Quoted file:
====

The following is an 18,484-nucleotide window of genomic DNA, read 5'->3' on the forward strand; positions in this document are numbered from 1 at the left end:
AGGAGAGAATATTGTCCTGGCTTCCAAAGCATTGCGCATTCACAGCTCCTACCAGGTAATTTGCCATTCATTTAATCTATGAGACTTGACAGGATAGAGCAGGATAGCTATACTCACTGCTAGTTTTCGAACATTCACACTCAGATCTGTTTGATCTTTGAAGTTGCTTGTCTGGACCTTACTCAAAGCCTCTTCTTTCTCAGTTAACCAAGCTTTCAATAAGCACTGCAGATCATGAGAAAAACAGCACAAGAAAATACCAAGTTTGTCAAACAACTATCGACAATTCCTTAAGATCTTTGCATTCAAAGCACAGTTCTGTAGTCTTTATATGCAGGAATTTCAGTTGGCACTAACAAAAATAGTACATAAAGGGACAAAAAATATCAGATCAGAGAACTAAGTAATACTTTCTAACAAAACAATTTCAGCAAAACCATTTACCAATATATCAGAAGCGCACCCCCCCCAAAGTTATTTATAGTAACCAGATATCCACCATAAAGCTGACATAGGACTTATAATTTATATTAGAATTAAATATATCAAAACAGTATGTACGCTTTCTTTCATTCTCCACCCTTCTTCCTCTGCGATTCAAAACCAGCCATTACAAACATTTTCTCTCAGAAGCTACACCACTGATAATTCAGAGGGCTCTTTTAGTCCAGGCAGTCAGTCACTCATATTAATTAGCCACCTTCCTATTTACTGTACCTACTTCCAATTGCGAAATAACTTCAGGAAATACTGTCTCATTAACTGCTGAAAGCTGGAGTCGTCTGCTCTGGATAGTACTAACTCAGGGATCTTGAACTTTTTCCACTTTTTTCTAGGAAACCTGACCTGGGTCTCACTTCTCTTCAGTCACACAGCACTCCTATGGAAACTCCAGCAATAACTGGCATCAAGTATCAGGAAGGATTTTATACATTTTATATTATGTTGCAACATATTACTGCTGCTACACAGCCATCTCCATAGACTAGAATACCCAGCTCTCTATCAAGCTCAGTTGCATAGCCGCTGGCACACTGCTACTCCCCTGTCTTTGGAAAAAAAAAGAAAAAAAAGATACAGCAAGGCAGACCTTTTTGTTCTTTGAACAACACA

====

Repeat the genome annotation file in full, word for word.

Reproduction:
The following is an 18,484-nucleotide window of genomic DNA, read 5'->3' on the forward strand; positions in this document are numbered from 1 at the left end:
AGGAGAGAATATTGTCCTGGCTTCCAAAGCATTGCGCATTCACAGCTCCTACCAGGTAATTTGCCATTCATTTAATCTATGAGACTTGACAGGATAGAGCAGGATAGCTATACTCACTGCTAGTTTTCGAACATTCACACTCAGATCTGTTTGATCTTTGAAGTTGCTTGTCTGGACCTTACTCAAAGCCTCTTCTTTCTCAGTTAACCAAGCTTTCAATAAGCACTGCAGATCATGAGAAAAACAGCACAAGAAAATACCAAGTTTGTCAAACAACTATCGACAATTCCTTAAGATCTTTGCATTCAAAGCACAGTTCTGTAGTCTTTATATGCAGGAATTTCAGTTGGCACTAACAAAAATAGTACATAAAGGGACAAAAAATATCAGATCAGAGAACTAAGTAATACTTTCTAACAAAACAATTTCAGCAAAACCATTTACCAATATATCAGAAGCGCACCCCCCCCAAAGTTATTTATAGTAACCAGATATCCACCATAAAGCTGACATAGGACTTATAATTTATATTAGAATTAAATATATCAAAACAGTATGTACGCTTTCTTTCATTCTCCACCCTTCTTCCTCTGCGATTCAAAACCAGCCATTACAAACATTTTCTCTCAGAAGCTACACCACTGATAATTCAGAGGGCTCTTTTAGTCCAGGCAGTCAGTCACTCATATTAATTAGCCACCTTCCTATTTACTGTACCTACTTCCAATTGCGAAATAACTTCAGGAAATACTGTCTCATTAACTGCTGAAAGCTGGAGTCGTCTGCTCTGGATAGTACTAACTCAGGGATCTTGAACTTTTTCCACTTTTTTCTAGGAAACCTGACCTGGGTCTCACTTCTCTTCAGTCACACAGCACTCCTATGGAAACTCCAGCAATAACTGGCATCAAGTATCAGGAAGGATTTTATACATTTTATATTATGTTGCAACATATTACTGCTGCTACACAGCCATCTCCATAGACTAGAATACCCAGCTCTCTATCAAGCTCAGTTGCATAGCCGCTGGCACACTGCTACTCCCCTGTCTTTGGAAAAAAAAAGAAAAAAAAGATACAGCAAGGCAGACCTTTTTGTTCTTTGAACAACACA